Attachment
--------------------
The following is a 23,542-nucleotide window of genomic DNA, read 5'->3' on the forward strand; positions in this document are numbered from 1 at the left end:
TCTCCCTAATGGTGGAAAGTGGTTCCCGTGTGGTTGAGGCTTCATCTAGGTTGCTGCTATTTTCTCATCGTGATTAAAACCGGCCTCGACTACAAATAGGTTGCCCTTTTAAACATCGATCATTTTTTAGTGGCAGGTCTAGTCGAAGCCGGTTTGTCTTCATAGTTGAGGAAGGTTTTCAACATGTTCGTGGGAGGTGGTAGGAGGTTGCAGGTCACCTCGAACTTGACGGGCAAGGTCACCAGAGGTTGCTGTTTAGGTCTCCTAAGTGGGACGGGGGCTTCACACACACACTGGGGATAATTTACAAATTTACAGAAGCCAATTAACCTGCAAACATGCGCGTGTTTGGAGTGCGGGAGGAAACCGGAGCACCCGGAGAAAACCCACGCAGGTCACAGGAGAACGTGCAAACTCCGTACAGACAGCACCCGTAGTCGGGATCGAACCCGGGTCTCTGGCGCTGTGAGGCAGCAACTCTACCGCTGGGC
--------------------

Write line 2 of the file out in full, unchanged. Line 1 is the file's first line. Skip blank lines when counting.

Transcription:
TCTCCCTAATGGTGGAAAGTGGTTCCCGTGTGGTTGAGGCTTCATCTAGGTTGCTGCTATTTTCTCATCGTGATTAAAACCGGCCTCGACTACAAATAGGTTGCCCTTTTAAACATCGATCATTTTTTAGTGGCAGGTCTAGTCGAAGCCGGTTTGTCTTCATAGTTGAGGAAGGTTTTCAACATGTTCGTGGGAGGTGGTAGGAGGTTGCAGGTCACCTCGAACTTGACGGGCAAGGTCACCAGAGGTTGCTGTTTAGGTCTCCTAAGTGGGACGGGGGCTTCACACACACACTGGGGATAATTTACAAATTTACAGAAGCCAATTAACCTGCAAACATGCGCGTGTTTGGAGTGCGGGAGGAAACCGGAGCACCCGGAGAAAACCCACGCAGGTCACAGGAGAACGTGCAAACTCCGTACAGACAGCACCCGTAGTCGGGATCGAACCCGGGTCTCTGGCGCTGTGAGGCAGCAACTCTACCGCTGGGC